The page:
And the opinion I already stated before is that it is likely some people can hear the difference between that 96/24 file and the same file mixed down to 44.1/16, or MP3. (If that is the only variable)
It is not going to be obvious, or even noticeable to most people, in real world listening environments.

And here's where it gets sticky.
Evidence is that the large majority of the hi-def files being marketed are actually CD 44.1/16 files up-scaled to 96/24........
So I must assume that the difference listeners are claiming to hear are often nothing more than an amount of "re-mastering" as opposed to hi-def, or simply the placebo effect.

That doesn't mean that it wouldn't be useful to upgrade the standards going forward, on new recordings where the files are of a standard to warrant it, but......
The painful reality is that old material, recorded on tape has some limitations that cannot be up-scaled.
Tape has a dynamic range capacity of somewhere around 70 dB. That capacity is diminished in further generations of tape, by about 3 dB per generation. Most efforts to re-master are using masters several generations down from the original multi-track tape.
You can use modern technology to re-master, clean up and get more modern sounding results. You can not however, come even close to taking advantage of the capacity of 96/24.
[fire away] :roll:
Stay in tune, Mark

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AHornsby
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Re: Listening to The Beatles in mono

Post by AHornsby » Sun Aug 14, 2016 11:21 am

To draw an analogy in this part of the thread, the human eyes have about 6 million receptors and so, are limited to a 6 million pixel resolution.

In SUPPORT of your argument MSNICKY -- a 12 mega-pixel camera should be overkill in today's world. The 12MP cameras are out there though because business is business... or is it?

In the near future soundscape, compression schemes will make full use of every bit of data there is and so if there is no data available... you can't just make an x # of bits from zero bits.

FLAC or other, perhaps mega proprietary scheme, will soon be coming to layered media and the mp3 and CD as we know it today, will be history.

Why? Because sound is absorbable, as is colour. And it's just a matter of frequency.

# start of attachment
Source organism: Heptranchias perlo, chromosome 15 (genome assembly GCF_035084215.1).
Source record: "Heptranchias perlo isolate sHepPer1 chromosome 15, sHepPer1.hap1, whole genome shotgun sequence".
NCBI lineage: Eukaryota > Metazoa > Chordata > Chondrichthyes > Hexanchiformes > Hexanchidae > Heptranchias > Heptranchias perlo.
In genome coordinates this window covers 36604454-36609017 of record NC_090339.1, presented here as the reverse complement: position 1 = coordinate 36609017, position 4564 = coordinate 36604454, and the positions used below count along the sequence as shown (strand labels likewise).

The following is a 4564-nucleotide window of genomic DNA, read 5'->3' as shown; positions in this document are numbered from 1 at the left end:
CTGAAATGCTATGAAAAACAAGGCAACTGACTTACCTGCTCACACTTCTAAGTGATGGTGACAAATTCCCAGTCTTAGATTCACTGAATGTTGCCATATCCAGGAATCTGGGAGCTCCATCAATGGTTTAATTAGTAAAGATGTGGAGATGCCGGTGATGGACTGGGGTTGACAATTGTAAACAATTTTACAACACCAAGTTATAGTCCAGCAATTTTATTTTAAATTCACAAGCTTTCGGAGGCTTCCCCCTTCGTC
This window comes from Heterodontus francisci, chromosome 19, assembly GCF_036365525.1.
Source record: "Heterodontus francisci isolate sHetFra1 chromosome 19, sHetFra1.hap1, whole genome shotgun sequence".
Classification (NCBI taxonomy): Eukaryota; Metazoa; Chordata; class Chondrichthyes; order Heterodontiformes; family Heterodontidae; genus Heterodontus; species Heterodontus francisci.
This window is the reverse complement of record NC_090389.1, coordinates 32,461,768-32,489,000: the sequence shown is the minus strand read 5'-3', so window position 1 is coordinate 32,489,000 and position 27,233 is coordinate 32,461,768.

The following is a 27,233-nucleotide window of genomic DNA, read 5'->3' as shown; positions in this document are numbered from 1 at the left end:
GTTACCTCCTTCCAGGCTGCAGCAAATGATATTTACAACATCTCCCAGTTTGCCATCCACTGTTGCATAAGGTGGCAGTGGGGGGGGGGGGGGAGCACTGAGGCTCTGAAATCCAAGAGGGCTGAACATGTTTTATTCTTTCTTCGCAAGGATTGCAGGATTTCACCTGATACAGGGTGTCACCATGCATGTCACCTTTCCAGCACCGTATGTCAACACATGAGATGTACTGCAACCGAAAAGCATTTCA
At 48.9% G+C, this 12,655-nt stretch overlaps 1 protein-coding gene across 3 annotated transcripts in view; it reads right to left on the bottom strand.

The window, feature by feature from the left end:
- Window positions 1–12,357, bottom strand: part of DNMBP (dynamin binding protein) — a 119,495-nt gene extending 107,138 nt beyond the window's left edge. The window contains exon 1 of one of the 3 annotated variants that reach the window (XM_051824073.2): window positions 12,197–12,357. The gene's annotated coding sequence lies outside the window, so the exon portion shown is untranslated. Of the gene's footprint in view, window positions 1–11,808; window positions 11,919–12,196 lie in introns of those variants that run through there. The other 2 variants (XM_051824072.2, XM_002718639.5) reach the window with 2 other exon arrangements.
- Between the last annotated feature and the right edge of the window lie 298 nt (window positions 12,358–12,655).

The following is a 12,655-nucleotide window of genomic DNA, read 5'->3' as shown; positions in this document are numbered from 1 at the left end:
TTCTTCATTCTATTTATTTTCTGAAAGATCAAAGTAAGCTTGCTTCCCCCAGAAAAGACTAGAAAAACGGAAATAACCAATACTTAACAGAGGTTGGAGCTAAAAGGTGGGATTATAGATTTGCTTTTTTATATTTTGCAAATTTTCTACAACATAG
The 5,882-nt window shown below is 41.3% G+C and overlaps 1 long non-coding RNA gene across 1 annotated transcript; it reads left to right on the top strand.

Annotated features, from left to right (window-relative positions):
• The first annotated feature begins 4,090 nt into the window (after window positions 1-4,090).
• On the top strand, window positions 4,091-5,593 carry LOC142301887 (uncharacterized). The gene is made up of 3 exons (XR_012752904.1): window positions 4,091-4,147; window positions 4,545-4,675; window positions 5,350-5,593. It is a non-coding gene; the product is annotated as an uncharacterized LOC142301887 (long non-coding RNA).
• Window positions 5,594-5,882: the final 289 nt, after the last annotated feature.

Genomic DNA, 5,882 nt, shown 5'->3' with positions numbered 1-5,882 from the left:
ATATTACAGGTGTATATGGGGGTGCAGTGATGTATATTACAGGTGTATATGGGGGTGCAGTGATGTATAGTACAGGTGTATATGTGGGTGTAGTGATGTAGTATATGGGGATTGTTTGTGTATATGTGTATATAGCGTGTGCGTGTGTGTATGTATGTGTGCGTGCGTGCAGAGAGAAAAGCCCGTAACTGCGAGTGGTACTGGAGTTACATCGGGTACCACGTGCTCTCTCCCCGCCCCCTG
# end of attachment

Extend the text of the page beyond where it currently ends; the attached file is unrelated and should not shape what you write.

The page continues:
-h

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Re: Listening to The Beatles in mono

Post by aj113 » Sun Aug 14, 2016 5:29 pm

msnickybee wrote:Well, I have to admit to being biased. So you'll have to humour me on that.
[rant=on]
I simply don't believe in mp3, never did.
Fair enough, but this admitted blind faith in the face of clear evidence to the contrary is a little removed from "...then decided to say that craziness". I mean, it's a bit rich frankly.

You seem to be very keen to advance your recording, mixing and mastering skills. You will struggle while you refuse to accept the basics of digital recording on the basis of nothing other than baseless pre-conceived beliefs.
Why take the "risk" with mp3 (even 320) that it might be degraded in some way?
Again, a baseless belief. It's much better to have principles and practices that are based on reality than misconceptions. A 320kbps has as much chance of being 'degraded' as a wav. They are both digital files and as such, they are subject to exactly the same risks.

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Mark Bliss
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Re: Listening to The Beatles in mono

Post by Mark Bliss » Sun Aug 14, 2016 7:00 pm

Power trip: Japanese audiophiles go to extremes to get pure energy

TOKYO — Takeo Morita wanted absolutely the best fidelity possible from his audio system, so he bought a utility pole.

The 82-year-old lawyer already had a $60,000 American-made amplifier, 1960s German loudspeakers that once belonged to a theater, Japanese audio cables threaded with gold and silver, and other pricey equipment.

Normal electricity just wouldn’t do anymore. To tap into what Morita calls “pure” power, he paid $10,000 to plant a 40-foot-tall concrete pole in his front yard. On it perches his own personal transformer — that thing shaped like a cylindrical metal garbage can — which feeds power more directly from the grid.